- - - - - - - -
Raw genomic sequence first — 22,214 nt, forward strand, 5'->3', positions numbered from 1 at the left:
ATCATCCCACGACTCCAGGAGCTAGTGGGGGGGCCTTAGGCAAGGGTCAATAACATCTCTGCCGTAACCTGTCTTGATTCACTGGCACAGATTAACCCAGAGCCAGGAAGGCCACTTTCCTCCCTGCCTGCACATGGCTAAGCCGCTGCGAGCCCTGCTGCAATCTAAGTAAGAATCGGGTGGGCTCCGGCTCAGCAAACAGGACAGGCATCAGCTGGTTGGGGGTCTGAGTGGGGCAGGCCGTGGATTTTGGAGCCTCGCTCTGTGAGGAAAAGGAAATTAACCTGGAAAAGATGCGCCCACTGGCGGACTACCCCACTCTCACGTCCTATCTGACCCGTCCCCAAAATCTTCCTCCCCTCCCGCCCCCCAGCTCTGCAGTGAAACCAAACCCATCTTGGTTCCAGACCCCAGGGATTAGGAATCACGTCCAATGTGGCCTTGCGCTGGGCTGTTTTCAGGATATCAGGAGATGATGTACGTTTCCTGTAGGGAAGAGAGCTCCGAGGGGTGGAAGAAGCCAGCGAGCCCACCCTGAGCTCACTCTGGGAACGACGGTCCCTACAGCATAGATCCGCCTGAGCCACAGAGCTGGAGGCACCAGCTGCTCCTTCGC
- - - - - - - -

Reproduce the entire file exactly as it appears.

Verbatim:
Raw genomic sequence first — 22,214 nt, forward strand, 5'->3', positions numbered from 1 at the left:
ATCATCCCACGACTCCAGGAGCTAGTGGGGGGGCCTTAGGCAAGGGTCAATAACATCTCTGCCGTAACCTGTCTTGATTCACTGGCACAGATTAACCCAGAGCCAGGAAGGCCACTTTCCTCCCTGCCTGCACATGGCTAAGCCGCTGCGAGCCCTGCTGCAATCTAAGTAAGAATCGGGTGGGCTCCGGCTCAGCAAACAGGACAGGCATCAGCTGGTTGGGGGTCTGAGTGGGGCAGGCCGTGGATTTTGGAGCCTCGCTCTGTGAGGAAAAGGAAATTAACCTGGAAAAGATGCGCCCACTGGCGGACTACCCCACTCTCACGTCCTATCTGACCCGTCCCCAAAATCTTCCTCCCCTCCCGCCCCCCAGCTCTGCAGTGAAACCAAACCCATCTTGGTTCCAGACCCCAGGGATTAGGAATCACGTCCAATGTGGCCTTGCGCTGGGCTGTTTTCAGGATATCAGGAGATGATGTACGTTTCCTGTAGGGAAGAGAGCTCCGAGGGGTGGAAGAAGCCAGCGAGCCCACCCTGAGCTCACTCTGGGAACGACGGTCCCTACAGCATAGATCCGCCTGAGCCACAGAGCTGGAGGCACCAGCTGCTCCTTCGC